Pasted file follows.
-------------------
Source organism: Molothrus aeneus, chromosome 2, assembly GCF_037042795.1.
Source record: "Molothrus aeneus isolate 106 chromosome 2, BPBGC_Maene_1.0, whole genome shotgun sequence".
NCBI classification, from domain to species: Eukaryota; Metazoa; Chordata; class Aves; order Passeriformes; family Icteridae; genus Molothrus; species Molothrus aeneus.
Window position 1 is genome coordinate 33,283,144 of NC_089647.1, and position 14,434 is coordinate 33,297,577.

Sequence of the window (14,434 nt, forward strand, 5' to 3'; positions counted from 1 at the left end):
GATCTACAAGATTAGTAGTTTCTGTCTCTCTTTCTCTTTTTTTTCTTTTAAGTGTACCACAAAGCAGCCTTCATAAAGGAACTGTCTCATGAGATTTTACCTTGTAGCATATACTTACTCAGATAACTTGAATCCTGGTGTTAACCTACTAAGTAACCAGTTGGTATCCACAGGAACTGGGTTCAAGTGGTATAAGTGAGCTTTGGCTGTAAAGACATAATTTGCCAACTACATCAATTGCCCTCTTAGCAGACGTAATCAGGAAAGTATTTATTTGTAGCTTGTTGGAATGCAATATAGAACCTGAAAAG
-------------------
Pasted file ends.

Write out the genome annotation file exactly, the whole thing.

Source organism: Molothrus aeneus, chromosome 2, assembly GCF_037042795.1.
Source record: "Molothrus aeneus isolate 106 chromosome 2, BPBGC_Maene_1.0, whole genome shotgun sequence".
NCBI classification, from domain to species: Eukaryota; Metazoa; Chordata; class Aves; order Passeriformes; family Icteridae; genus Molothrus; species Molothrus aeneus.
Window position 1 is genome coordinate 33,283,144 of NC_089647.1, and position 14,434 is coordinate 33,297,577.

Sequence of the window (14,434 nt, forward strand, 5' to 3'; positions counted from 1 at the left end):
GATCTACAAGATTAGTAGTTTCTGTCTCTCTTTCTCTTTTTTTTCTTTTAAGTGTACCACAAAGCAGCCTTCATAAAGGAACTGTCTCATGAGATTTTACCTTGTAGCATATACTTACTCAGATAACTTGAATCCTGGTGTTAACCTACTAAGTAACCAGTTGGTATCCACAGGAACTGGGTTCAAGTGGTATAAGTGAGCTTTGGCTGTAAAGACATAATTTGCCAACTACATCAATTGCCCTCTTAGCAGACGTAATCAGGAAAGTATTTATTTGTAGCTTGTTGGAATGCAATATAGAACCTGAAAAG